Following months of discussion regarding the possible sale of the Pahrump Medical Center and weeks of advertising its intent to do so by public auction, the Nye County Commission appeared all ready to proceed with the matter this week but at the last minute, the item was pulled from the agenda due to undisclosed issues with the auction process.
The Pahrump Medical Center is a large, county-owned medical facility located at 1501 and 1503 E. Calvada Blvd. Once leased by Healthcare Partners of Nevada, the building was vacated by the company in 2017 when it opened its new facility on Loop Road, just off of Highway 160, which is now owned and operated by Intermountain Health. In the intervening years, the county has not had much luck leasing the building to another entity and currently, there is only one tenant, First Choice Pregnancy Center.
With this in mind, commissioner Leo Blundo brought the concept of selling the facility to the table earlier this year and the majority of his fellow commissioners were amenable to at least looking into the idea. The county then sought out a fair-market-value appraisal of the property, which estimated the building’s worth at $1.8 million and three and a half months later, commissioners adopted a resolution setting the date for the public auction as Tuesday, Dec. 7. With just under $100,000 in lighting retrofits and building envelope improvements recently completed, the minimum bid was set at $1,902,976.
However, in the middle of the Dec. 7 meeting, Nye County Manager Tim Sutton interjected between two agenda items to ask that item three, approval of the agenda, be reopened. He remarked that he had received some correspondence from the Nye County district attorney’s office and as such, the commission would need to have a closed session to discuss certain emails that were received by Sutton during the meeting.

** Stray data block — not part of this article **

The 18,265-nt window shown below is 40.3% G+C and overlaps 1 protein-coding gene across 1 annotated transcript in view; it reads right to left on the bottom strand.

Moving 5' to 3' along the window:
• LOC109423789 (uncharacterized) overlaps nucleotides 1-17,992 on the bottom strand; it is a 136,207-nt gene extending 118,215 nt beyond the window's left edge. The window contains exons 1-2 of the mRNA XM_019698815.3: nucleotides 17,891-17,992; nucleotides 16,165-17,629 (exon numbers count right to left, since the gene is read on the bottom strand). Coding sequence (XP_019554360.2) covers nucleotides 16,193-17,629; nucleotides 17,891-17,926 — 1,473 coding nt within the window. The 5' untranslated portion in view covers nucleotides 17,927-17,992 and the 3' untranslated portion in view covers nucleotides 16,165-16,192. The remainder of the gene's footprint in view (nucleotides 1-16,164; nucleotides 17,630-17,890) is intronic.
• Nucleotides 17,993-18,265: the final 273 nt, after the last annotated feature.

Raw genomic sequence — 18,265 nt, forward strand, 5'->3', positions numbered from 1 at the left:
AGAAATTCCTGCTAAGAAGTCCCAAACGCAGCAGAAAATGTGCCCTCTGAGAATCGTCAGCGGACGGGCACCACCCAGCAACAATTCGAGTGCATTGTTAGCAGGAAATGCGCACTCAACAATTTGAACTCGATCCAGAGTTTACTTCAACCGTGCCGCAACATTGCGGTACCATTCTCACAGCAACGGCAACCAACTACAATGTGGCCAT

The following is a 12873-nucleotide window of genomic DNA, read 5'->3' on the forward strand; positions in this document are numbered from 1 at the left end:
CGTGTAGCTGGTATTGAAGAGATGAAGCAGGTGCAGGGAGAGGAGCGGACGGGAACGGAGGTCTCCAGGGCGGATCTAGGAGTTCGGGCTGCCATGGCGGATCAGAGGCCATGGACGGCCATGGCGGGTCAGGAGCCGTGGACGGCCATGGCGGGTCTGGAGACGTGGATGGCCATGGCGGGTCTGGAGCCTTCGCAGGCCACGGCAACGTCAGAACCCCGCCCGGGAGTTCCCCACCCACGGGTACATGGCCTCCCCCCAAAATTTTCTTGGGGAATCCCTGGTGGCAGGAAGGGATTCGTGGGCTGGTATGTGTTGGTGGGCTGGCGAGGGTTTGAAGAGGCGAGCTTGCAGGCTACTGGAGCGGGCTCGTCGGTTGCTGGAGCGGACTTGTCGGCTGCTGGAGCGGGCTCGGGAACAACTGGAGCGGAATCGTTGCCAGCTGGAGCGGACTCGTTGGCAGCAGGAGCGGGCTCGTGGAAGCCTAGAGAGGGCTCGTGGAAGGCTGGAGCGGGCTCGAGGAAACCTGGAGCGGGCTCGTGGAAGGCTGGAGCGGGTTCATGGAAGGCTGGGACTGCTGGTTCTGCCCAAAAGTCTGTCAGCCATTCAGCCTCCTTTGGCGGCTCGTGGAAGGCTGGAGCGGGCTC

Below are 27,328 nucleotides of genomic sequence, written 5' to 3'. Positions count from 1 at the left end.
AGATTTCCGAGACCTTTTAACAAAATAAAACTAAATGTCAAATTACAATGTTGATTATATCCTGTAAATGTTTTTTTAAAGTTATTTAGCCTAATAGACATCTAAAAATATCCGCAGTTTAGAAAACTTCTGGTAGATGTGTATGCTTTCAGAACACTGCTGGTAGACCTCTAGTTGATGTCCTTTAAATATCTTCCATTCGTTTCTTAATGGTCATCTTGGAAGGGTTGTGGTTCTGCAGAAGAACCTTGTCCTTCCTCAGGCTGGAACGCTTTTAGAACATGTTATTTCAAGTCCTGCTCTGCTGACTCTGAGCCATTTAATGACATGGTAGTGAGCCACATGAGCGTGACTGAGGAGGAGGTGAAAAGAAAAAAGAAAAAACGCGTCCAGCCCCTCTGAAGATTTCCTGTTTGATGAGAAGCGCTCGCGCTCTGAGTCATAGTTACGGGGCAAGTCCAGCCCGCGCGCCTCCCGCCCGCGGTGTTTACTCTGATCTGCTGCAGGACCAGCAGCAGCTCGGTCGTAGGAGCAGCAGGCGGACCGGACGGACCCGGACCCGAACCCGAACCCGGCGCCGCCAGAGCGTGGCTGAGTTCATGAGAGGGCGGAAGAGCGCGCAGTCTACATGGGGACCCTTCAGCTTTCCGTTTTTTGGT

Not long afterward, commission chair Debra Strickland made to open the agenda item pertaining to the Pahrump Medical Center auction but Sutton interrupted to explain that particular item was what the closed session would be about, prompting the board to turn to another item instead. Once the general road report was complete, commissioners went into their closed session for roughly 45 minutes, after which they briefly returned to the regular meeting.
Strickland then reopened item three once again and Sutton explained that the auction would not be held that afternoon.
“After consultation with the DA’s office, it has been determined that there were irregularities in our auction process and therefore, we will not be proceeding with item 21, which is the PMC (Pahrump Medical Center) bid item,” Sutton stated. “Any registered bidders will have their money refunded today and the item will be reagendized at a future meeting.”
No further explanation was provided as to why the auction was halted. When asked to provide details on what irregularities elicited the cancellation, Sutton told the Pahrump Valley Times that he was unable to divulge that information at this time.
Contact reporter Robin Hebrock at email@example.com